The death of Anthony Bourdain: Thoughts on productivity, pleasure, and depression

Warning: This is a rare GRS post that contains salty language. If you don’t like salty language, don’t read this article.

Anthony Bourdain killed himself Friday morning.

“So what?” you might be thinking. “He’s just another fucking celebrity who didn’t know how good he had it.” Maybe you’re right. But his death has weighed heavy on me all weekend.

On Friday morning, as I wrote the weekly Get Rich Slowly email, I thought about Anthony Bourdain. On Friday afternoon, as Kim and I worked in the yard, I thought about Anthony Bourdain. On Friday evening, as we soaked in our new hot tub with a friend, I thought about Anthony Bourdain. Yesterday, I thought about Anthony Bourdain. Today, I thought about Anthony Bourdain.

Now I’m writing this article as an act of catharsis. Maybe it’ll help me to stop thinking about Anthony Bourdain.

The Depression Trap

I believe Anthony Bourdain’s death touched me deeply for a couple of reasons.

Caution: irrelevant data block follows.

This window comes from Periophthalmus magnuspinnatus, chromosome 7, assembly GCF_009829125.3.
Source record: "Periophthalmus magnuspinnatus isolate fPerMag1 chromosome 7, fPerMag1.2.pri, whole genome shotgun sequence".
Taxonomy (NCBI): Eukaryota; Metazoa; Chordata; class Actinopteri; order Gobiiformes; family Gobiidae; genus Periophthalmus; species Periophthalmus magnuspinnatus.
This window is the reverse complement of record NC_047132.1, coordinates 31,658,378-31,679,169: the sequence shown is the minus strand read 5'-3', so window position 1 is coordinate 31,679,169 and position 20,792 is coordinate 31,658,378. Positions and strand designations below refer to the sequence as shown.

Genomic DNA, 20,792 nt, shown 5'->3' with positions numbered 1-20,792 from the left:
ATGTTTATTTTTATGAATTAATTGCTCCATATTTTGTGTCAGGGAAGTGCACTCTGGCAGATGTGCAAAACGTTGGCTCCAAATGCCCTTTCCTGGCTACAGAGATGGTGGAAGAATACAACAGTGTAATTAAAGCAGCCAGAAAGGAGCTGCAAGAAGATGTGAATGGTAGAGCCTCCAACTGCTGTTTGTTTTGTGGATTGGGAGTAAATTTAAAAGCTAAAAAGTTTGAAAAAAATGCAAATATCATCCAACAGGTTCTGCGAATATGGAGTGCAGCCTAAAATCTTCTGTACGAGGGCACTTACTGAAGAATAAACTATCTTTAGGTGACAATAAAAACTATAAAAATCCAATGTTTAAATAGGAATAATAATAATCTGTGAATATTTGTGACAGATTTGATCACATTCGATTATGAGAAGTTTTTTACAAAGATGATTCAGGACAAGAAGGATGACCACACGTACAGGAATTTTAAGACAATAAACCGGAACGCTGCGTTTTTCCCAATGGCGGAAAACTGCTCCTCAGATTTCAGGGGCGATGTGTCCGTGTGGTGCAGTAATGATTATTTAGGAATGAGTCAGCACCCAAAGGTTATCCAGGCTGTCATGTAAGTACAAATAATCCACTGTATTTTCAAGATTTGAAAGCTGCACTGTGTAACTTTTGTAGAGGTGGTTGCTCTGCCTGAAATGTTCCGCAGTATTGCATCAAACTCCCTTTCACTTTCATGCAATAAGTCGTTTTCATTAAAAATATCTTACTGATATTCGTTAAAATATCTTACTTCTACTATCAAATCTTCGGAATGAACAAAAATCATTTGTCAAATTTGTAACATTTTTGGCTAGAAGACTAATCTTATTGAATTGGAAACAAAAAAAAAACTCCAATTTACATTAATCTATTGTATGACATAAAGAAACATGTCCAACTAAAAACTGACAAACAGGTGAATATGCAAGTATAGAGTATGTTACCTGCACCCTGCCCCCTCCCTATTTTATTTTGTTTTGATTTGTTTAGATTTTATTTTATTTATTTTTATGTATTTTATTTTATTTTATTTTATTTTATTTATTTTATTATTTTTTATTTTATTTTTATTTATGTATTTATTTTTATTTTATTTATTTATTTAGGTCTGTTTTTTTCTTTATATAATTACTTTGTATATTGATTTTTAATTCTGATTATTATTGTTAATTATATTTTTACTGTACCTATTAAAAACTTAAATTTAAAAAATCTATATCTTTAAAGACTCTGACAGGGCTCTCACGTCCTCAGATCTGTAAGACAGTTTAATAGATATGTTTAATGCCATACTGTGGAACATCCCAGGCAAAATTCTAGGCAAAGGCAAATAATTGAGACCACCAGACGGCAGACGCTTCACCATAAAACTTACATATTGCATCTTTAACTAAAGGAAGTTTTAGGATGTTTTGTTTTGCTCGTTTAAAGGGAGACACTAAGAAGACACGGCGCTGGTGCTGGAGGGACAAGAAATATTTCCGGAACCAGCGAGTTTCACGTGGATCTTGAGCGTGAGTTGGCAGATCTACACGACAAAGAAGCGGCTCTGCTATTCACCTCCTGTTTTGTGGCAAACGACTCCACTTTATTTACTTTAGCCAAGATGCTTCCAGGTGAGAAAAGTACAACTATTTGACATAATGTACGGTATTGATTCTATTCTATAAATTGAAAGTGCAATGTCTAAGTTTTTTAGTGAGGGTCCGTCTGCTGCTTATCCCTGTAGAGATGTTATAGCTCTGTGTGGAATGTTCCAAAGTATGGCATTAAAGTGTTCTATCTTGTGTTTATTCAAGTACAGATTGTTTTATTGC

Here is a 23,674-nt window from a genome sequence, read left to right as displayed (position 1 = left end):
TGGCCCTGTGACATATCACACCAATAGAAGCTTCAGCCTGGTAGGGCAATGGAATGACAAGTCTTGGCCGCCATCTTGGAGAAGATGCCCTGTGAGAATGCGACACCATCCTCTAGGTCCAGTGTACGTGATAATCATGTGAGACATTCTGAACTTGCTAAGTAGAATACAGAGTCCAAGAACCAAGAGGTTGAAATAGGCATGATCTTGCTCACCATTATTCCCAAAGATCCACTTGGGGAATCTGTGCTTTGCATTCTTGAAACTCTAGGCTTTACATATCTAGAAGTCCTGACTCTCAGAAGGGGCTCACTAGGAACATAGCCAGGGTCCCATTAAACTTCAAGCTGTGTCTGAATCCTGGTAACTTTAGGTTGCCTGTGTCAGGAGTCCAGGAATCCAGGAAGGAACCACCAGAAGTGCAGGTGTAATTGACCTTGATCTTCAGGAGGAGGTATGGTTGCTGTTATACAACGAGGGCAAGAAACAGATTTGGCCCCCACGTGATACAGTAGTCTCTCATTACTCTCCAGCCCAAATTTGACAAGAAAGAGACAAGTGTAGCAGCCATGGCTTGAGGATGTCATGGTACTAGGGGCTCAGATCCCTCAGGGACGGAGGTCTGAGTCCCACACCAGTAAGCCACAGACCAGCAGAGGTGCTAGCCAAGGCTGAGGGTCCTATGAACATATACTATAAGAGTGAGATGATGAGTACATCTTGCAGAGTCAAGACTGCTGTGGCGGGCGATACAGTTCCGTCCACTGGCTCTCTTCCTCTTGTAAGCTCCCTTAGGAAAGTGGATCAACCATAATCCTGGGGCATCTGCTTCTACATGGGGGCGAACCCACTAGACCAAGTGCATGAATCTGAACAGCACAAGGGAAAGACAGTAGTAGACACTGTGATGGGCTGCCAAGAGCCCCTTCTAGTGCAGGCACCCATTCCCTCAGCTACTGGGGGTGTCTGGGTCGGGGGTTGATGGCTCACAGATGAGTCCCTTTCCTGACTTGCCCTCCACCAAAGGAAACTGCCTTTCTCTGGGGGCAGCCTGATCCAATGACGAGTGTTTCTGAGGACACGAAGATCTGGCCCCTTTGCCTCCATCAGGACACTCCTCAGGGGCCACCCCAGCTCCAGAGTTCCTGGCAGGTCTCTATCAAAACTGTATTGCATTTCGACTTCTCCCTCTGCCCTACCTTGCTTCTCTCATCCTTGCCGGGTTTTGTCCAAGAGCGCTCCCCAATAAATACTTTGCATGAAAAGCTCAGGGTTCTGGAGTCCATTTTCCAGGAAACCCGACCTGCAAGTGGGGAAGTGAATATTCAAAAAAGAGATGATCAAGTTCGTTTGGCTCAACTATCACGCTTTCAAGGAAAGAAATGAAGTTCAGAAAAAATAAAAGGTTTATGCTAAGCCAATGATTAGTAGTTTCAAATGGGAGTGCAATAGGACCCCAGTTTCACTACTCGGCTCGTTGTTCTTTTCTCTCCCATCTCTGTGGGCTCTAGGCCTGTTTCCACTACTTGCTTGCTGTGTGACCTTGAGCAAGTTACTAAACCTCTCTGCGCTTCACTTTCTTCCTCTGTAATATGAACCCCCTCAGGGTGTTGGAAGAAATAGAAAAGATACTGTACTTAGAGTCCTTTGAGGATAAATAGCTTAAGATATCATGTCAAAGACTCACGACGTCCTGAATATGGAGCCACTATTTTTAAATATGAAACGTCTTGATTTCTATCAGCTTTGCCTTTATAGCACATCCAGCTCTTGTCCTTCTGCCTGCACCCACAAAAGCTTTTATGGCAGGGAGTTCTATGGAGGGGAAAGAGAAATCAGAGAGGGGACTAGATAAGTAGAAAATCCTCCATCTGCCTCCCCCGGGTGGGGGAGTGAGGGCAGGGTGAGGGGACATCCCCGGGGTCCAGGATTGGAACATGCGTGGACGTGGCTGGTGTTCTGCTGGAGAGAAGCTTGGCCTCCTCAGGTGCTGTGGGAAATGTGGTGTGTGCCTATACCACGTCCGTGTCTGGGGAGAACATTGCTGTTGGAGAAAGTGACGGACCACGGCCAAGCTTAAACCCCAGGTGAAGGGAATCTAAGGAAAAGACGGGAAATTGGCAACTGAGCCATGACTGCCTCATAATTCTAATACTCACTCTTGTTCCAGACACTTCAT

• I was a huge fan. Since listening him read the audio version of Kitchen Confidential a decade ago, I’ve loved his work. Parts Unknown was probably my favorite travel show: raw and real — and filled with food. Bourdain connected with everyone he met. His joy for life was contagious and his mind was sharp.
  • Like Bourdain did, I struggle with depression. All my life, I’ve experienced periodic descents into darkness. The first time this happened, I missed five weeks of sixth grade. In the nearly forty years since then, I’ve developed a variety of coping mechanisms but they don’t always work. In recent months — since the middle of March — the darkness has deepened and I don’t know why. (And just as I missed five weeks of school back then, I’ve been unable to get my work done in the present.)

Let me make it clear that I am not suicidal. Right now, the biggest symptom of my depression is my inability to get shit done. But whereas suicide seems strange and senseless to most everyone else, depressives understand the appeal — even if we’d never consider it personally.

One of the many stupid things about depression is that the condition doesn’t care how awesome your life is. It doesn’t care how successful you are. It doesn’t care how much money you have. Depression is not rational. If it were, it’d be easy to think your way out of it.

Paula Froelich, one of Bourdain’s ex-girlfriends, put it like this:

Tweet about Anthony Bourdain's suicide

Bourdain’s death didn’t just make me introspective. It also led to a couple of interesting conversations about pleasure and productivity — and about what really matters in life. Continue reading